Change: Implications at the Water-Human Health Interface
The United Nations designated 2003 as the year of fresh water, which reaches across many academic and institutional fields and across political borders. Water has a broad influence on human health and ecosystem health and it is clear that its importance in the policy and health arena will continue to grow in the coming decades. Water challenges are complex, requiring the adoption of alternative paradigms across the globe for water policy, planning, and management.
Central to the rising demands on water is the increase in population growth. The per capita availability of water across the planet is going down, because the population is increasing while the total amount of water on the planet is static. In some regions, the complementary rise in population and reduction in water availability are occurring rapidly. This problem is compounded by taxing an already vulnerable system in areas where the natural endowment is naturally low. The increasing demands with population growth are more problematic when one considers that the per capita demand for water—the amount we use per person for the things we want to do—is rising in many regions, driven by economic growth.
The per capita availability of water across the planet is going down, because the population is increasing while the total amount of water is static.
Population growth adds other pressures to a tightly intertwined ecosystem. As the population grows, additional demands on natural resources and shifting of land-use patterns occur to meet the basic needs of
populations. Currently, the amount of irrigated land worldwide is still growing, but because the population is growing even faster, per capita irrigated land area is decreasing. This has enormous implications for food production, because it places increasing pressure on available resources—particularly fertilizers and pesticides—to get greater yield out of every hectare in production.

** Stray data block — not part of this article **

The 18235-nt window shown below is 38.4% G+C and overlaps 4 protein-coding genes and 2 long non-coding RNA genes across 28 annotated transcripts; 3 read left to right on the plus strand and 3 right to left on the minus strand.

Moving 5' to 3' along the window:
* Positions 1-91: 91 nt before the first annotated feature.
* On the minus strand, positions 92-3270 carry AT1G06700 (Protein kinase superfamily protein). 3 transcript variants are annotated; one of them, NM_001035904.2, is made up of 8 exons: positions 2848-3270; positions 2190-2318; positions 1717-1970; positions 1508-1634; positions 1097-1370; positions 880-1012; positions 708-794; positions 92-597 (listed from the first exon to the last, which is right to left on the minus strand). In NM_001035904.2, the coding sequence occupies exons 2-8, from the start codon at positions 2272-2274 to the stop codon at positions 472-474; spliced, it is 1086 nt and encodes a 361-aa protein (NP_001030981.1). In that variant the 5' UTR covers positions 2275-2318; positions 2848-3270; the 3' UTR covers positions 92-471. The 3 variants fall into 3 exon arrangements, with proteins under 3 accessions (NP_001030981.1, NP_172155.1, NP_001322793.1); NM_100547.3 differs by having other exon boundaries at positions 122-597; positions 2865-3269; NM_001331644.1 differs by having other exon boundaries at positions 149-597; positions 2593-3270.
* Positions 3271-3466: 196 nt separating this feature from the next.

Furthermore, we are seeing a swift and irreversible ecological change in aquatic ecosystems. Many fish species are threatened or endangered, and some aquatic ecosystems have been altered or destroyed completely. The issue of climate change is perhaps the quintessential global change issue, with enormous—and not completely understood—implications for water. It is clear, however, that as competition for fresh water grows, not only between regions but between different sectors within regions, political tensions and conflicts inevitably occur.
Approximately 1.1 billion of the world’s people do not have access to clean drinking water and 2.4 billion people—40 percent of the global population—lack adequate sanitation services.
All of the changes in the ecosystem are important, but the fact remains that we are already having problems meeting the water demands of our population. Approximately 1.1 billion people do not have access to clean drinking water and 2.4 billion people—40 percent of the global population—lack adequate sanitation services. These failures to meet basic human needs for water lead to hundreds of millions of cases of water-related diseases—cholera, dysentery, schistosomiasis, guinea worm—every year. The United States and Western Europe eliminated these diseases long ago, but they remain major problems in many parts of the world.
In the United States and Western Europe, our water quality challenges have shifted toward persistent chemicals, hormones, pharmaceuticals, and trace elements. Unsustainable groundwater overdraft is occurring in many parts of the world: groundwater is being pumped faster than it is naturally being recharged. This is a problem in California, India, and many other places around the world. In some cases, this is accelerating the deterioration of
Unsustainable groundwater overdraft is occurring in many parts of the world: groundwater is being pumped faster than it is naturally being recharged.
groundwater quality; as we pump the water faster and faster, contaminants may spread more rapidly through aquifers.
Many observers describe these water problems as a crisis, not localized in particular regions but on a global scale. The unmet basic needs for water—those 1.1 billion people without clean drinking water and 2.4 billion people with inadequate sanitation services—continue to take their toll. This omission, arguably the greatest development failure of the twentieth century, now haunts the twenty-first century, notably in humanity’s burden of water-related diseases. The World Health Organization’s current estimate is that two million to five million deaths a year are caused by these diseases, virtually all of which are preventable.